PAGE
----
36 Years of the Digest ... founded August 21, 1981
Copyright © 2017 E. William Horne. All Rights Reserved.

The Telecom Digest for Sat, 16 Dec 2017
Volume 36 : Issue 170 : "text" format

Table of contents
To Save Internet They Helped Create, Web Pioneers Demand FCC Cancel Net Neutrality VoteBill Horne
U.S. urges judge to reject AT&T/Time Warner court date proposalBill Horne
A Net Newtrality article from 2011Neal McLain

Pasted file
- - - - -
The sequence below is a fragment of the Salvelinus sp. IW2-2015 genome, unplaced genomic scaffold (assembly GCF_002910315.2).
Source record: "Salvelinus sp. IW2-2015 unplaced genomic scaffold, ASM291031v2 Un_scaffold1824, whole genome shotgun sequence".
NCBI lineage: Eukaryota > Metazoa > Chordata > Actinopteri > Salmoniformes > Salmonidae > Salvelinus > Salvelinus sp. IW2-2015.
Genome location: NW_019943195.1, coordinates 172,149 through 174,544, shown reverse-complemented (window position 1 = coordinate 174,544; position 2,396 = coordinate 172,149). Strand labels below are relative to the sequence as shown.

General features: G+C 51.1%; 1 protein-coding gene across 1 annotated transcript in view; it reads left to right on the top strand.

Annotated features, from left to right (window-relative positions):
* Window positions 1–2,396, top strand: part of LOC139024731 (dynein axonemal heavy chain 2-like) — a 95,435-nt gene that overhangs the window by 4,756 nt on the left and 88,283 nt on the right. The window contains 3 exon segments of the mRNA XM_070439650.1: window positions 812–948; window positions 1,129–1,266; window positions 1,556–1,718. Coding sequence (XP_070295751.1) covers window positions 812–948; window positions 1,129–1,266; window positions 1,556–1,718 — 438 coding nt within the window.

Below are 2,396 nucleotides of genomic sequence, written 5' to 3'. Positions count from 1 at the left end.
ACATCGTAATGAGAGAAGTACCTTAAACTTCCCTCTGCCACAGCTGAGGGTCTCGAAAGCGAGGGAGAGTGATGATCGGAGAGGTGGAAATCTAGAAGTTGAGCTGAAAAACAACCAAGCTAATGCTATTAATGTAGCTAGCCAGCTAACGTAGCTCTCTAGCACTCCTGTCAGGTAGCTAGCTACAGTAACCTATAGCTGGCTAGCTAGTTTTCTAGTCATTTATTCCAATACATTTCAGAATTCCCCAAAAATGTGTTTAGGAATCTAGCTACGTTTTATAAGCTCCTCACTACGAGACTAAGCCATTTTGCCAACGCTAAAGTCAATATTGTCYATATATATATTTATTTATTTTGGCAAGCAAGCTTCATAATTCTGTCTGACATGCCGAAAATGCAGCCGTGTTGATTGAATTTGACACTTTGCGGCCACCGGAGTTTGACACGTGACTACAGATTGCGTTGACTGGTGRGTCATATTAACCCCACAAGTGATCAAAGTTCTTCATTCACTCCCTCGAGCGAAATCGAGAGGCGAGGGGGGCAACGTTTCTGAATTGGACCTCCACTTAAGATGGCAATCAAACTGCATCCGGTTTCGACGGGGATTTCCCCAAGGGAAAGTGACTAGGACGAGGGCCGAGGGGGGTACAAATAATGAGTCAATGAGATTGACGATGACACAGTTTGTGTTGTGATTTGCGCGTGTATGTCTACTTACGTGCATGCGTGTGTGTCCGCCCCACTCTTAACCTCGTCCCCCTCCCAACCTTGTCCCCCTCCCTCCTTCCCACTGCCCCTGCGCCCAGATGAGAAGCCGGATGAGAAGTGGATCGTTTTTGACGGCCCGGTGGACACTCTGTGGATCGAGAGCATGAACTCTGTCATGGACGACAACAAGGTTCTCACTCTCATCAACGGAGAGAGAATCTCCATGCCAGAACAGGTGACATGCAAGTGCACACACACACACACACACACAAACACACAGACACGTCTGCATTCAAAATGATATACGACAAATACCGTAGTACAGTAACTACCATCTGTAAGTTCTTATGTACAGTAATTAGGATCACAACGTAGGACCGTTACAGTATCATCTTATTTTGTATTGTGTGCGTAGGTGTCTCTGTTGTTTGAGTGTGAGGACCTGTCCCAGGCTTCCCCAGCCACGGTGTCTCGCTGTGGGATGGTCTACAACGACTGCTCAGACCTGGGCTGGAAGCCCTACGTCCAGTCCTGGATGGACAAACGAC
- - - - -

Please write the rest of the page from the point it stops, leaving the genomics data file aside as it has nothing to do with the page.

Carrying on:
---------------------------------------------------------------------- Message-ID: <20171212155704.GA11671@telecom.csail.mit.edu> Date: Tue, 12 Dec 2017 10:57:05 -0500 From: Bill Horne <bill@horneQRM.net> Subject: To Save Internet They Helped Create, Web Pioneers Demand FCC Cancel Net Neutrality Vote More than 20 internet founders and industry leaders wrote an open letter warning Ajit Pai's plan to kill net neutrality poses "imminent threat" to the web by Jake Johnson Joining the revolt taking place in the streets and online against FCC chair Ajit Pai's plan to kill net neutrality, more than 20 pioneers of the internet - including world wide web inventor Tim Berners-Lee, Apple co-founder Steve Wozniak, and Vint Cert, one of the "fathers of the internet" - published an open letter on Monday slamming Pai's proposals as "flawed and factually inaccurate" and demanding that his agency cancel its planned Thursday vote. "The FCC's rushed and technically incorrect proposed order to abolish net neutrality protections without any replacement is an imminent threat to the internet we worked so hard to create," the letter reads. "It should be stopped." https://www.commondreams.org/news/2017/12/11/save-internet-they-helped-create-web-pioneers-demand-fcc-cancel-net-neutrality-vote -- Bill Horne (Remove QRM from my email address to write to me directly) ------------------------------ Message-ID: <20171212154158.GA11604@telecom.csail.mit.edu> Date: Tue, 12 Dec 2017 10:41:58 -0500 From: Bill Horne <bill@horneQRM.net> Subject: U.S. urges judge to reject AT&T/Time Warner court date proposal WASHINGTON (Reuters) - The U.S. government on Tuesday urged a federal judge to reject the February court date sought by AT&T (T.N) and Time Warner (TWX.N) in a dispute over the firms' proposed merger, arguing the companies are rushing to meet an April 22 closing deadline for their $85.4 billion deal. The U.S. Justice Department last month sued to block AT&T's planned acquisition of Time Warner, saying the combination could raise prices for rivals and pay-TV subscribers while hampering the development of online video. https://www.reuters.com/article/us-time-warner-m-a-at-t/u-s-urges-judge-to-reject-att-time-warner-court-date-proposal-idUSKBN1E00A2 -- Bill Horne (Remove QRM from my email address to write to me directly) ------------------------------ Message-ID: <ad74deada2f4f86a0f2702eb496d8751.squirrel@email.fatcow.com> Date: Thu, 14 Dec 2017 03:46:11 -0600 From: "Neal McLain" <nmclain.remove-this@and-this-too.annsgarden.com> Subject: A Net Newtrality article from 2011. The following article was originally published in the February 2011 issue of "Communications Technology" ("empowering broadband professionals"), a publication for the cable TV technical community. The author, Brett Glass, owns Lariat, a rural WISP (wireless ISP) based in Laramie, Wyoming. This article is republished here with the author's permission. --Neal McLain Brazoria, Texas +--------------------------------------------------------------+ A new-year's resolution for the FCC: "Stick to the Plan" The FCC'S National Broadband Plan -- while containing some factual errors and a few concessions to political convenience -- is by and large a well-considered and visionary document. It sets ambitious goals but it's never a bad idea to aspire to greatness. Among the plan's most emphatic and sensible recommendations is that the government aid consumers by eliminating barriers to entry for new providers and by fostering competition. Since then, the FCC has squandered vast amounts of resources and political capital on efforts that fail [to] advance the plans goals, particularly that of competition. Chief among these has been the push [toward] rules to assure "network neutrality," aka an open internet," two buzz phrases with no agreed-upon definitions. Besieged by lobbyists, including many [at] Google, the Commission put the country's welfare aside to address a putative "threat" -- ginned up out of whole cloth by those seeking rules that would benefit their corporate sponsors. (Ironically. that threat would have been even more implausible had the Commission stuck to its knitting and acted quickly to foster competition.) The regulations were voted into place on the winter solstice -- quite literally the darkest day of the year and with Congress out of town -- and then rushed through before a new Republican majority assumed control of the House of Representatives. They are politically divisive, of questionable legality and, worst of all, harmful rather than helpful. They ignore both the technical and economic realities of the broadband business. And by raising providers' costs -- both the cost of providing service and the cost of compliance -- they discourage investment in broadband deployment. By so doing, they run counter to two goals of the broadband plan: new service to unserved areas and more competition in areas with insufficient broadband choice. Further, by favoring mobile wireless broadband providers over fixed and satellite providers (which actually have less spectrum and, therefore, more technical constraints on their services), the regulations draw a distinction that defies technical reality and is clearly driven by politics rather than by data. In the meantime, the FCC has failed to stick to its own Broadband Plan schedule. No new spectrum has been auctioned or dedicated to unlicensed or nonexclusively licensed use. The Universal Service Fund has not yet been overhauled, delaying the deployment of broadband to areas where there is no business case for unsubsidized service. And as of January 2011, not a single one of the pro-competition milestones the FCC for the third quarter of 2010 -- much less for 2011 -- have been reached. Of particular concern among these missed milestones is the FCC's failure to halt the anticompetitive pricing of "special access" lines (leased data lines) that provide a competitive broadband provider's air supply. When I founded the world's first terrestrial wireless service Internet provider (WISP) in 1992, I never dreamed that, more than 18 years later, a local ISP would be unable to obtain Internet backbone bandwidth for less than 20 times the price at which the local ILEC sold it at retail. Yet this is true for many small, independent and competitive providers -- especially rural ones. Burdened by predatory pricing and unable to raise capital due to the new regulations (which leave far too many things -- particularly the definition of "reasonable network management" -- to the FCC), many competitive providers may not survive. What's more, because these same leased lines are essential to the existence of competitive mobile carriers, this same failure to act could lead to a wireless duopoly in much of the country, with only those mobile providers that also are ILECs able to survive. Brett Glass founded and heads Lariat, a rural WISP in Laramie, Wyo. Contact him at brett@lariat.net. ------------------------------ ********************************************* End of telecom Digest Sat, 16 Dec 2017